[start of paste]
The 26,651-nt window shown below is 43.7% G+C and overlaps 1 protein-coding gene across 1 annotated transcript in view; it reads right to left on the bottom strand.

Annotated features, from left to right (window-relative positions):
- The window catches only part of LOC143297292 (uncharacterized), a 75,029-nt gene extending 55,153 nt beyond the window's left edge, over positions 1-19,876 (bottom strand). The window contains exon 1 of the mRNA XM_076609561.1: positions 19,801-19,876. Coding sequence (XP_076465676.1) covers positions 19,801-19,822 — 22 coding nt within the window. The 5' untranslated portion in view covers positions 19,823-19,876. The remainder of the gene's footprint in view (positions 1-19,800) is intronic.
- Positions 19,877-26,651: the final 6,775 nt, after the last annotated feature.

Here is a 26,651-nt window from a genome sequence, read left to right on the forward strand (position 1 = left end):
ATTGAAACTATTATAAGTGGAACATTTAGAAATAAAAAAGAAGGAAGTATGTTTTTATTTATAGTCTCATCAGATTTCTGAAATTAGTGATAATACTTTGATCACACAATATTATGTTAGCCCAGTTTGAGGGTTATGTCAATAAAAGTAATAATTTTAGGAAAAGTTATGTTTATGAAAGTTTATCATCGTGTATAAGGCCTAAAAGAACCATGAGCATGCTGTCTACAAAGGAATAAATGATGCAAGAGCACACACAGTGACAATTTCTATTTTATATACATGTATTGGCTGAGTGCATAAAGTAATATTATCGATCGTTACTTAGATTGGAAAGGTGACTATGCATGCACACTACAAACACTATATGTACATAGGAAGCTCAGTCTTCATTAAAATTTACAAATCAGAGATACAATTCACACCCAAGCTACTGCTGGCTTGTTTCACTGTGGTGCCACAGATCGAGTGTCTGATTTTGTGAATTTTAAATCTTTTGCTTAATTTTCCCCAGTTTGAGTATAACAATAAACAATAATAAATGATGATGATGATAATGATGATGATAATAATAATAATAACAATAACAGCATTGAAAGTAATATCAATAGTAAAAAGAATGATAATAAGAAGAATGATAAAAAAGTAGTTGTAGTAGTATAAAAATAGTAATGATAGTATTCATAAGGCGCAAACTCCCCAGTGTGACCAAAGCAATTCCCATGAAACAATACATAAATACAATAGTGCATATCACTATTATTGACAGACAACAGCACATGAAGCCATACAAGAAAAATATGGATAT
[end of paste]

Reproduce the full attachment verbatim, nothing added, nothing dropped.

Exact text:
The 26,651-nt window shown below is 43.7% G+C and overlaps 1 protein-coding gene across 1 annotated transcript in view; it reads right to left on the bottom strand.

Annotated features, from left to right (window-relative positions):
- The window catches only part of LOC143297292 (uncharacterized), a 75,029-nt gene extending 55,153 nt beyond the window's left edge, over positions 1-19,876 (bottom strand). The window contains exon 1 of the mRNA XM_076609561.1: positions 19,801-19,876. Coding sequence (XP_076465676.1) covers positions 19,801-19,822 — 22 coding nt within the window. The 5' untranslated portion in view covers positions 19,823-19,876. The remainder of the gene's footprint in view (positions 1-19,800) is intronic.
- Positions 19,877-26,651: the final 6,775 nt, after the last annotated feature.

Here is a 26,651-nt window from a genome sequence, read left to right on the forward strand (position 1 = left end):
ATTGAAACTATTATAAGTGGAACATTTAGAAATAAAAAAGAAGGAAGTATGTTTTTATTTATAGTCTCATCAGATTTCTGAAATTAGTGATAATACTTTGATCACACAATATTATGTTAGCCCAGTTTGAGGGTTATGTCAATAAAAGTAATAATTTTAGGAAAAGTTATGTTTATGAAAGTTTATCATCGTGTATAAGGCCTAAAAGAACCATGAGCATGCTGTCTACAAAGGAATAAATGATGCAAGAGCACACACAGTGACAATTTCTATTTTATATACATGTATTGGCTGAGTGCATAAAGTAATATTATCGATCGTTACTTAGATTGGAAAGGTGACTATGCATGCACACTACAAACACTATATGTACATAGGAAGCTCAGTCTTCATTAAAATTTACAAATCAGAGATACAATTCACACCCAAGCTACTGCTGGCTTGTTTCACTGTGGTGCCACAGATCGAGTGTCTGATTTTGTGAATTTTAAATCTTTTGCTTAATTTTCCCCAGTTTGAGTATAACAATAAACAATAATAAATGATGATGATGATAATGATGATGATAATAATAATAATAACAATAACAGCATTGAAAGTAATATCAATAGTAAAAAGAATGATAATAAGAAGAATGATAAAAAAGTAGTTGTAGTAGTATAAAAATAGTAATGATAGTATTCATAAGGCGCAAACTCCCCAGTGTGACCAAAGCAATTCCCATGAAACAATACATAAATACAATAGTGCATATCACTATTATTGACAGACAACAGCACATGAAGCCATACAAGAAAAATATGGATAT